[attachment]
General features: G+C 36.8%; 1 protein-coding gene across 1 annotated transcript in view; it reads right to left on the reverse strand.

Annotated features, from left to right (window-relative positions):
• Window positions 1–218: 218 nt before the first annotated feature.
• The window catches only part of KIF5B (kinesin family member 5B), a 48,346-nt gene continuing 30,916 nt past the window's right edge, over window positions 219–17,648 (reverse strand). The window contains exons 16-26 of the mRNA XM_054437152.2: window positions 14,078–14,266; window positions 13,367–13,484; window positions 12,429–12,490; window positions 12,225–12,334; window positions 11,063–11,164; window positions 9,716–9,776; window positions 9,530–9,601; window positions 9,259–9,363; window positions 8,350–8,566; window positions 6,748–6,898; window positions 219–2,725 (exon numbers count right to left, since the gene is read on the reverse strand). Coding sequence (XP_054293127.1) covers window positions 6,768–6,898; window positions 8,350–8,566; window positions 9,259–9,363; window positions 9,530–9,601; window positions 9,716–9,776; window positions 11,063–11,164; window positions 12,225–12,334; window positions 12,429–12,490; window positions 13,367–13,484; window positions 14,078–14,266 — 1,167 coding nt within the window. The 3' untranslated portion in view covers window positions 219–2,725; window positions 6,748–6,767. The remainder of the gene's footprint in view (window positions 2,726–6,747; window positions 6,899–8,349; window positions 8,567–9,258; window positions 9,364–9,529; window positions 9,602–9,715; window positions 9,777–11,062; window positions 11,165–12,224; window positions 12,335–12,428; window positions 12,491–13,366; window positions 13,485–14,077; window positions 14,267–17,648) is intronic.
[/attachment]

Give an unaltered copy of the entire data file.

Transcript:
General features: G+C 36.8%; 1 protein-coding gene across 1 annotated transcript in view; it reads right to left on the reverse strand.

Annotated features, from left to right (window-relative positions):
• Window positions 1–218: 218 nt before the first annotated feature.
• The window catches only part of KIF5B (kinesin family member 5B), a 48,346-nt gene continuing 30,916 nt past the window's right edge, over window positions 219–17,648 (reverse strand). The window contains exons 16-26 of the mRNA XM_054437152.2: window positions 14,078–14,266; window positions 13,367–13,484; window positions 12,429–12,490; window positions 12,225–12,334; window positions 11,063–11,164; window positions 9,716–9,776; window positions 9,530–9,601; window positions 9,259–9,363; window positions 8,350–8,566; window positions 6,748–6,898; window positions 219–2,725 (exon numbers count right to left, since the gene is read on the reverse strand). Coding sequence (XP_054293127.1) covers window positions 6,768–6,898; window positions 8,350–8,566; window positions 9,259–9,363; window positions 9,530–9,601; window positions 9,716–9,776; window positions 11,063–11,164; window positions 12,225–12,334; window positions 12,429–12,490; window positions 13,367–13,484; window positions 14,078–14,266 — 1,167 coding nt within the window. The 3' untranslated portion in view covers window positions 219–2,725; window positions 6,748–6,767. The remainder of the gene's footprint in view (window positions 2,726–6,747; window positions 6,899–8,349; window positions 8,567–9,258; window positions 9,364–9,529; window positions 9,602–9,715; window positions 9,777–11,062; window positions 11,165–12,224; window positions 12,335–12,428; window positions 12,491–13,366; window positions 13,485–14,077; window positions 14,267–17,648) is intronic.